Immunocytochemistry of satellite cells on single myofibers was carried out as described previously [4]. Briefly, at pre-determined time points myofibers were fixed in 4% PFA/PBS for 15 min. Thereafter, fibers were washed three times in PBS. Myofibers were permeabilized in a solution of 20 mM HEPES, 300 mM sucrose, 50 mM NaCl, 3 mM MgCl2, and 0.5% Triton X-100 (pH 7) at 4 °C for 15 min and incubated in blocking wash buffer (5% foetal calf serum in PBS containing 0.01% Triton X-100) for 30 min prior to antibody incubation. Antibodies were diluted and pre-blocked in wash buffer for 30 min prior to addition to the myofibers. Primary antibodies used: Polyclonal rabbit anti-Laminin (Sigma L-9393 1:200), monoclonal mouse anti-Pax7 (Developmental Studies Hybridoma Bank [DSHB] 1:1), polyclonal rabbit-anti-MyoD (Santa Cruz biotechnology 1:200) and monoclonal anti-α smooth muscle actin (Sigma A 2547 1:300). All primary antibodies incubations were for 12 h at 4 °C. Primary antibodies were visualized using the following secondary antibodies: Alexa Fluor goat anti-mouse 594 (Molecular probes A11032) and Alexa Fluor goat anti-rabbit 488 (Molecular probes A11034). Secondary antibodies were used at 1:200 and incubated at room temperature for 45 min. Myofibers were mounted in fluorescent mounting medium (DAKO) containing 7.5 mg/mL 4′,6-diamidino-2-phenylindole (DAPI) for nuclear visualization.

2.5. Fluorescence Microscopy

Mounted myofibers were analyzed using a Zeiss Axioscope fluorescent microscope, and images were captured using the Axiocam digital camera system and Axiovision image analysis software (version 4.7).

2.6. Electron Microscopy

Myofibers were fixed in 4% PFA for 15 min after 24, 48, or 72 h in standard culture conditions. Myofibers were dehydrated through 30%, 50%, 70%, 80%, 90%, and 100% ethanol solution series (15 min for each step) and transferred to a critical point drier (Balzers CPD 030, using liquid carbon dioxide). Myofibers were transferred to scanning electron microscopy (SEM) chucks using micro-forceps and gold-coated using an Edwards S150B sputter-coater. Coated myofibers were then analyzed with a FEI 600F SEM.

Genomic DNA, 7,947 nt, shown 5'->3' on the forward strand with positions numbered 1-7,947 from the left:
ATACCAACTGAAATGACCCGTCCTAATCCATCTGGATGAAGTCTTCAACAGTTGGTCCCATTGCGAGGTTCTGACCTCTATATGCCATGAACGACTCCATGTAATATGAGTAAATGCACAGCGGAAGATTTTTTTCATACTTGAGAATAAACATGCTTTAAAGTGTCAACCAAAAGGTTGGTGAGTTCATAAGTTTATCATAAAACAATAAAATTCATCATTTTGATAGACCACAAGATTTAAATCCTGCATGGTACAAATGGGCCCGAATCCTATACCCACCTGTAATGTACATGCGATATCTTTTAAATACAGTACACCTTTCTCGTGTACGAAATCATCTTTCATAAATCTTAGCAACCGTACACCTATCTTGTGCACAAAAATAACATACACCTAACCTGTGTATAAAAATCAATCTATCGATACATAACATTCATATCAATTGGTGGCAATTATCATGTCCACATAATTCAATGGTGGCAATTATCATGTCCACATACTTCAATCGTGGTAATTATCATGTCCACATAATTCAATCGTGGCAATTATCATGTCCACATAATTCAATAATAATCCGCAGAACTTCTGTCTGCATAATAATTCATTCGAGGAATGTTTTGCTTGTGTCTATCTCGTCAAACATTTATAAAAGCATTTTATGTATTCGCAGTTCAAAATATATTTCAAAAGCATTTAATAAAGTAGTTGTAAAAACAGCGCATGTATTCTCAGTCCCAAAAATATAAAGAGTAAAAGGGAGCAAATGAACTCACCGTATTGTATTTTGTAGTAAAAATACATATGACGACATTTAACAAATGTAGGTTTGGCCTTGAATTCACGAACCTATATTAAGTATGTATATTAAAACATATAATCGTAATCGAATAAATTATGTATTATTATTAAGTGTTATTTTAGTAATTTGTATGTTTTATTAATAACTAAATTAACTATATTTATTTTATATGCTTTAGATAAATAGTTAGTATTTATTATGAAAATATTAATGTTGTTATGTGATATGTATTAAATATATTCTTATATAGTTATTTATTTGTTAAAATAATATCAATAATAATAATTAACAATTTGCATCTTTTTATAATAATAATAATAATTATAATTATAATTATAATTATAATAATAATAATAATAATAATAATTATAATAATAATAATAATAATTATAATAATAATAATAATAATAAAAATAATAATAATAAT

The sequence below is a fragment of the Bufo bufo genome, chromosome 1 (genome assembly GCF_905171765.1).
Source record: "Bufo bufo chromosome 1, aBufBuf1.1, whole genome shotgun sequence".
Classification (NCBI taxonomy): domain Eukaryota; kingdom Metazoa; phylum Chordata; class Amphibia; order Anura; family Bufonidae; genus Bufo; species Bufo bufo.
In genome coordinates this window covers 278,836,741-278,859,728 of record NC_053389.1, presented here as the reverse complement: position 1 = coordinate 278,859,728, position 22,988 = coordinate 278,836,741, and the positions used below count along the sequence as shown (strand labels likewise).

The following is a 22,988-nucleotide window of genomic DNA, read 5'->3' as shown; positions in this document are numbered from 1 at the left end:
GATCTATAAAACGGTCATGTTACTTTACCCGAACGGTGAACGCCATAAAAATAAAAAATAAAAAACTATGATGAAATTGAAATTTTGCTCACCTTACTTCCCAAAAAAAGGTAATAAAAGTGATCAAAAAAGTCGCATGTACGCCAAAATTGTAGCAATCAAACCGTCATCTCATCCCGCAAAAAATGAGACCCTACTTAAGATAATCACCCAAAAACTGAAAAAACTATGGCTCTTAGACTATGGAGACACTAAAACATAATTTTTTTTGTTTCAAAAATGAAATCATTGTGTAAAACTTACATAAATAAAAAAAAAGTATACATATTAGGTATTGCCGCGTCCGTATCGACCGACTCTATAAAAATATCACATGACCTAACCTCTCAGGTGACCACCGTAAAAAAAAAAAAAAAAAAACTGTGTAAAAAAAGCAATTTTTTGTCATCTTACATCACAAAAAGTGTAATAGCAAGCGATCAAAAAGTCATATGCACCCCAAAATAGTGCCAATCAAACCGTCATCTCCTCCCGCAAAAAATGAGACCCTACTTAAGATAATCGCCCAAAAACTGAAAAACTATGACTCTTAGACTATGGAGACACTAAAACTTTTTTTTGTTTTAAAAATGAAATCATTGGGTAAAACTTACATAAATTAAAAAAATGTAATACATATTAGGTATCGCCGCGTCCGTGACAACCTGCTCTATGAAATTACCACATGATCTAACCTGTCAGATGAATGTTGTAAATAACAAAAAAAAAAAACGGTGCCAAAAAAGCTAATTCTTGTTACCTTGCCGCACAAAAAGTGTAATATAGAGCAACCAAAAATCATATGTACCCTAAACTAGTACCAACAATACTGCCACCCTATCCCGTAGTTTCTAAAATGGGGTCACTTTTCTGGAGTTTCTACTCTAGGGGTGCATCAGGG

2.7. Image and Movie Analysis

Image analysis was carried out using ImageJ (version 1.49 m). Satellite cells were tracked manually using the MTrackJ plugin. Bleb dynamics on high magnification movies and bleb number on SEM images were manually quantified using ImageJ. Satellite cell emergence profile and morphologies were manually assessed by examining live images captured by an Axiovision digital camera system. Data was processed for statistical significance using independent sample t-tests and one-way ANOVA with Bonferroni’s post-hoc analysis where appropriate, at the 95% confidence interval. All data are presented as mean ± SEM.

3. Results

3.1. Influence of ECM on Satellite Cell Emergence

We first examined the emergence characteristics of satellite cells from the myostatin null mouse (Mstn-/-) which contains an extremely thin ECM surrounding muscle fibers to test whether differences in thickness of the basal lamina influences this activity. To that end we isolated single fibers from Mstn-/- and WT mice and cultured them for 14h before conducting immunocytochemistry with Pax7 (satellite cell marker) and laminin, a major constituent of basal lamina and counted the number of cells that were positioned above the ECM (Figure 1A,B). We found that the number of emerged satellite cells from Mstn-/- were about half that compared to those from WT mice (Figure 1C). Therefore the emergence characteristics were profoundly retarded by the genetic deletion of myostatin even though it has less ECM.